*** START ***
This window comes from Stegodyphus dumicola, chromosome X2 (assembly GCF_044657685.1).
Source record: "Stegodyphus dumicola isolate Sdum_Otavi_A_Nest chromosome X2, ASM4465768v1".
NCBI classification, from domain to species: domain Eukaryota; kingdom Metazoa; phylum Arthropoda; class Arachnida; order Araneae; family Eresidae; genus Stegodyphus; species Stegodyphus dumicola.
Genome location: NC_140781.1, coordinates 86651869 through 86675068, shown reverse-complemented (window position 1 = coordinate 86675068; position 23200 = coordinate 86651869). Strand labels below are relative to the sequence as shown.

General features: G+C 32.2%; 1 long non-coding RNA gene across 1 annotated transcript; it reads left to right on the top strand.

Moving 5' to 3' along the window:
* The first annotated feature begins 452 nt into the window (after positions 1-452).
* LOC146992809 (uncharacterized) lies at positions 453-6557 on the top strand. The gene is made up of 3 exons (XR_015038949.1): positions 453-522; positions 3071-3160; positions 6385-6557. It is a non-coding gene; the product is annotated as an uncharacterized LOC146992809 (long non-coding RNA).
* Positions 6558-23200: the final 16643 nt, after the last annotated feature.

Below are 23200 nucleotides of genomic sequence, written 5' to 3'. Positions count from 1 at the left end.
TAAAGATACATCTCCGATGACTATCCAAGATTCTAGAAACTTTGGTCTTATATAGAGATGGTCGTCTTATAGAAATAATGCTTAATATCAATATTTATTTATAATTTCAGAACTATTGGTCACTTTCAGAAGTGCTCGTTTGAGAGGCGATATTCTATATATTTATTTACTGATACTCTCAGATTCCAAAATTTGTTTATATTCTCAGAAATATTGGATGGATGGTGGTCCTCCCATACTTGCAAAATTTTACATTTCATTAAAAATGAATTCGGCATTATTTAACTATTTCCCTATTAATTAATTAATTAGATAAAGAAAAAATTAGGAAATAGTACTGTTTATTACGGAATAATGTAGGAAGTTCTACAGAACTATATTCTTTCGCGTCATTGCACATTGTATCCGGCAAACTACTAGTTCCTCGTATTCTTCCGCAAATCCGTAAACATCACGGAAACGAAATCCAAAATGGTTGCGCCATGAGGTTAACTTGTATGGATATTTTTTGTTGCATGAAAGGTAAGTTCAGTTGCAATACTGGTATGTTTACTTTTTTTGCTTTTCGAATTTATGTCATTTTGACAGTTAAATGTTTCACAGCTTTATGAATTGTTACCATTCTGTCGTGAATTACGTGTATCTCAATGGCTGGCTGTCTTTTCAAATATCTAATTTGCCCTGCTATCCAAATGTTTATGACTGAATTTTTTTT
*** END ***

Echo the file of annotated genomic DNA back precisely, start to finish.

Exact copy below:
This window comes from Stegodyphus dumicola, chromosome X2 (assembly GCF_044657685.1).
Source record: "Stegodyphus dumicola isolate Sdum_Otavi_A_Nest chromosome X2, ASM4465768v1".
NCBI classification, from domain to species: domain Eukaryota; kingdom Metazoa; phylum Arthropoda; class Arachnida; order Araneae; family Eresidae; genus Stegodyphus; species Stegodyphus dumicola.
Genome location: NC_140781.1, coordinates 86651869 through 86675068, shown reverse-complemented (window position 1 = coordinate 86675068; position 23200 = coordinate 86651869). Strand labels below are relative to the sequence as shown.

General features: G+C 32.2%; 1 long non-coding RNA gene across 1 annotated transcript; it reads left to right on the top strand.

Moving 5' to 3' along the window:
* The first annotated feature begins 452 nt into the window (after positions 1-452).
* LOC146992809 (uncharacterized) lies at positions 453-6557 on the top strand. The gene is made up of 3 exons (XR_015038949.1): positions 453-522; positions 3071-3160; positions 6385-6557. It is a non-coding gene; the product is annotated as an uncharacterized LOC146992809 (long non-coding RNA).
* Positions 6558-23200: the final 16643 nt, after the last annotated feature.

Below are 23200 nucleotides of genomic sequence, written 5' to 3'. Positions count from 1 at the left end.
TAAAGATACATCTCCGATGACTATCCAAGATTCTAGAAACTTTGGTCTTATATAGAGATGGTCGTCTTATAGAAATAATGCTTAATATCAATATTTATTTATAATTTCAGAACTATTGGTCACTTTCAGAAGTGCTCGTTTGAGAGGCGATATTCTATATATTTATTTACTGATACTCTCAGATTCCAAAATTTGTTTATATTCTCAGAAATATTGGATGGATGGTGGTCCTCCCATACTTGCAAAATTTTACATTTCATTAAAAATGAATTCGGCATTATTTAACTATTTCCCTATTAATTAATTAATTAGATAAAGAAAAAATTAGGAAATAGTACTGTTTATTACGGAATAATGTAGGAAGTTCTACAGAACTATATTCTTTCGCGTCATTGCACATTGTATCCGGCAAACTACTAGTTCCTCGTATTCTTCCGCAAATCCGTAAACATCACGGAAACGAAATCCAAAATGGTTGCGCCATGAGGTTAACTTGTATGGATATTTTTTGTTGCATGAAAGGTAAGTTCAGTTGCAATACTGGTATGTTTACTTTTTTTGCTTTTCGAATTTATGTCATTTTGACAGTTAAATGTTTCACAGCTTTATGAATTGTTACCATTCTGTCGTGAATTACGTGTATCTCAATGGCTGGCTGTCTTTTCAAATATCTAATTTGCCCTGCTATCCAAATGTTTATGACTGAATTTTTTTT